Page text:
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Endangered Species Highlighted in Tourism Report

Plight of Endangered Species Highlighted in International Tourism Report

A dead Hector's
dolphin on a NZ beach. © Steve Dawson
Click to enlarge

A dead Hector's dolphin on a NZ beach. © Steve Dawson

Plight of Endangered Species Highlighted in International Tourism Report

New Zealand has received the worst possible ranking, last amongst 130 countries, for its protection of threatened species, according to the World Economic Forum’s latest Travel & Tourism Competitiveness Report (T&TCR) [See: gcp/TravelandTourismReport/index.htm]

Care for the Wild International chief executive, Dr Barbara Maas, who is currently in New Zealand, says, “The T&TCR provides a timely wake-up call for New Zealand as the Government considers what protection will be afforded to the endangered Hector’s and Maui’s dolphins.”

The comprehensive T&TCR report ranks nations’ international competitiveness as a tourism destination. This year New Zealand dropped five places overall to 19th out of 130 countries as the report took a greater focus on environmental sustainability to reflect the increasing importance visitors place on countries’ environmental performance. Last year New Zealand ranked 14th, just behind Australia but in this year’s report, Australia was ranked fourth while New Zealand’s ranking fell five places.

“New Zealanders rightly take great pride in their country’s ‘clean &green’ credentials. However, despite making progress in some areas, this report shows that when it comes to caring for native wildlife, this perception is simply not based on reality.”

Between 110 –150 Hector’s dolphins die in New Zealand fishing nets each year. Hector’s dolphins have declined from an estimated 29,000 in the 1970s to just 7,000 today. The situation for Maui’s is even more desperate with just 111 remaining, of which less than 30 are breeding females.

The Maui’s dolphin is now ‘Critically Endangered’ in the International Red List of Endangered Species (World Conservation Union –, the highest category, and faces an extremely high risk of extinction in the immediate future. The Hector’s dolphin is ‘Endangered’ and faces a high risk of extinction in the near future.

The Government is expected to announce its response to the ‘Draft Hector’s and Maui’s Dolphin Threat Management Plan’ in late April, following a renewed delay last week. CWI says that none of the three management options included in the plan would provide effective protection for these endangered dolphins or guarantee their continued survival.

“Even option three, the one providing the best chance for the dolphins, would only give Hector’s dolphins a less than a 50/50 chance of recovering to their original numbers by 2050. This is in conflict with the Government’s statutory mandate for Critically Endangered, Endangered or Vulnerable species to become non-threatened as soon as possible, but at least within 20 years. The Government is also bound to base any decision upon the best available evidence.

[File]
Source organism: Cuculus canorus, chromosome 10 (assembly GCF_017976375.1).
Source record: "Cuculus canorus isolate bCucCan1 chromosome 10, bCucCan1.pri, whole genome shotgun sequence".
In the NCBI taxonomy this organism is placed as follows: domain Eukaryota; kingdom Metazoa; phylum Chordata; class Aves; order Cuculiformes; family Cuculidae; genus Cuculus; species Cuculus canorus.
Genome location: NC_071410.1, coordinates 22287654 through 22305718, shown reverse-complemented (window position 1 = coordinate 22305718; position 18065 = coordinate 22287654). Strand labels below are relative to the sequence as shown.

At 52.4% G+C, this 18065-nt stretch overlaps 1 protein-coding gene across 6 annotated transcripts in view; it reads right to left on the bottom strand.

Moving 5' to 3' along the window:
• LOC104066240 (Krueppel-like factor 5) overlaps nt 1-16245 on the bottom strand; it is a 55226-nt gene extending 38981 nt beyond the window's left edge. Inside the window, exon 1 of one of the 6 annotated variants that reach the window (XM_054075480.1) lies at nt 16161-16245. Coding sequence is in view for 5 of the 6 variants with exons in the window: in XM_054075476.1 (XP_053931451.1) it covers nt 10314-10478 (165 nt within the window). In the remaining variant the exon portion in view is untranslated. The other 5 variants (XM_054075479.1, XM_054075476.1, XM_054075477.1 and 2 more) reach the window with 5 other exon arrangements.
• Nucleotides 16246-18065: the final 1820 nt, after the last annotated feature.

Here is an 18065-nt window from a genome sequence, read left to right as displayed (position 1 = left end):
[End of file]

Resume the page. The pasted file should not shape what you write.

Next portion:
“No one will have been overly surprised when late in 2007 China’s Yangtze River dolphin became extinct. However, New Zealand is proud of its unique native wildlife and takes a very strong position on whaling. Gill-netting poses the major threat to the survival of these species, yet this form of fishing contributes less than half of one percent of total fishing revenue. A ban on gill-netting would easily address this crisis and be cost-effective in preserving New Zealand’s international reputation. In terms of solving international conservation problems, this one is easy. We know there is a problem, we know what is causing it, and we know what needs to be done,” Dr Maas said.


Notes to editors:
1. Care for the Wild International (CWI)
CWI is a conservation and animal welfare charity that funds practical projects around the world. We make areas safe from poachers, rehabilitate sick or injured animals and provide sanctuary for those who can not return to the wild.
We also act as a global voice for wildlife through research, education and advocacy, and expose animal cruelty and wildlife crime.

2. Hector’s Dolphins Facts
- Hector’s dolphins are classified as Endangered by the Red List of Endangered Species. This means that Hector’s are “facing a high risk of extinction in the near future”.
- Numbers have declined from more than 29,000 in the 1970s to less than 8,000 today.
- and recreational fishing is responsible for almost 70% of Hector’s dolphin deaths. Because not all deaths are reported, this is a minimum estimate.
- Other threats include boat strikes, pollution, sand-mining, coastal development and harassment.
- Existing protection measures have failed to halt the species decline. Hector’s dolphins will only be safe into the future if all threats of commercial and recreational fishing are removed.

3. Maui’s Dolphins Facts
- Maui’s dolphins are classified as Critically Endangered by the Red List of Endangered Species. This means that Maui’s dolphins are “facing an extremely high risk of extinction in the immediate future”.
- Only 111 Maui’s dolphins survive.
- There are just 25 breeding females left amongst about 60 breeding adults.
- Females only have one calf every 2-4 years and do not reach breeding age until they are 7-9 years old. These species’ potential for recovery is therefore extremely slow.
- Maui’s dolphins prefer shallow waters up to 100m deep and are therefore highly vulnerable to nets.

4. Images and footage
Images and footage is available at

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